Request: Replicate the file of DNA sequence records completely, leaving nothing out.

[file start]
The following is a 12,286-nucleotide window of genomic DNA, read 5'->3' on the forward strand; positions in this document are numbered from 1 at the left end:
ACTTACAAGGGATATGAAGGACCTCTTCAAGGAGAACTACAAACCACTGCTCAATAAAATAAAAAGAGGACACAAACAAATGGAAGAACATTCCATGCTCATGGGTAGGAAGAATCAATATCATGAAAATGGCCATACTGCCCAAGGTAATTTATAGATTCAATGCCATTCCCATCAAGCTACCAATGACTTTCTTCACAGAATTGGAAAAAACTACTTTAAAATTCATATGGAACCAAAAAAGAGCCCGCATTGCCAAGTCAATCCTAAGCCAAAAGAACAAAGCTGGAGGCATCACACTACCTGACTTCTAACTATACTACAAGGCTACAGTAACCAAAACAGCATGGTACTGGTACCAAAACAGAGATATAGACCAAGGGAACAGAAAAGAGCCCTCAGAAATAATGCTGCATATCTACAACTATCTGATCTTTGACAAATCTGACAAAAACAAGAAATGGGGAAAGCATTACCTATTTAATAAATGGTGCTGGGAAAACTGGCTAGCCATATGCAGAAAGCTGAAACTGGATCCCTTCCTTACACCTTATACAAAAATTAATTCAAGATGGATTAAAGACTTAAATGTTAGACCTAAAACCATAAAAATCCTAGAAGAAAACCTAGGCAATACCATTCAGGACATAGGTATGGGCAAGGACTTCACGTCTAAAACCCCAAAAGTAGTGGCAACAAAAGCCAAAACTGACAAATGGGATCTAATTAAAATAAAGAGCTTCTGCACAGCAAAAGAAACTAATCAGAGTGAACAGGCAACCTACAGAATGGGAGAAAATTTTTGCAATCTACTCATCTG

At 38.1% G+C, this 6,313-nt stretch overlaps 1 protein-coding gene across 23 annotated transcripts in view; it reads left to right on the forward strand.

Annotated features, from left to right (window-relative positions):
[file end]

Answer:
The following is a 12,286-nucleotide window of genomic DNA, read 5'->3' on the forward strand; positions in this document are numbered from 1 at the left end:
ACTTACAAGGGATATGAAGGACCTCTTCAAGGAGAACTACAAACCACTGCTCAATAAAATAAAAAGAGGACACAAACAAATGGAAGAACATTCCATGCTCATGGGTAGGAAGAATCAATATCATGAAAATGGCCATACTGCCCAAGGTAATTTATAGATTCAATGCCATTCCCATCAAGCTACCAATGACTTTCTTCACAGAATTGGAAAAAACTACTTTAAAATTCATATGGAACCAAAAAAGAGCCCGCATTGCCAAGTCAATCCTAAGCCAAAAGAACAAAGCTGGAGGCATCACACTACCTGACTTCTAACTATACTACAAGGCTACAGTAACCAAAACAGCATGGTACTGGTACCAAAACAGAGATATAGACCAAGGGAACAGAAAAGAGCCCTCAGAAATAATGCTGCATATCTACAACTATCTGATCTTTGACAAATCTGACAAAAACAAGAAATGGGGAAAGCATTACCTATTTAATAAATGGTGCTGGGAAAACTGGCTAGCCATATGCAGAAAGCTGAAACTGGATCCCTTCCTTACACCTTATACAAAAATTAATTCAAGATGGATTAAAGACTTAAATGTTAGACCTAAAACCATAAAAATCCTAGAAGAAAACCTAGGCAATACCATTCAGGACATAGGTATGGGCAAGGACTTCACGTCTAAAACCCCAAAAGTAGTGGCAACAAAAGCCAAAACTGACAAATGGGATCTAATTAAAATAAAGAGCTTCTGCACAGCAAAAGAAACTAATCAGAGTGAACAGGCAACCTACAGAATGGGAGAAAATTTTTGCAATCTACTCATCTG

At 38.1% G+C, this 6,313-nt stretch overlaps 1 protein-coding gene across 23 annotated transcripts in view; it reads left to right on the forward strand.

Annotated features, from left to right (window-relative positions):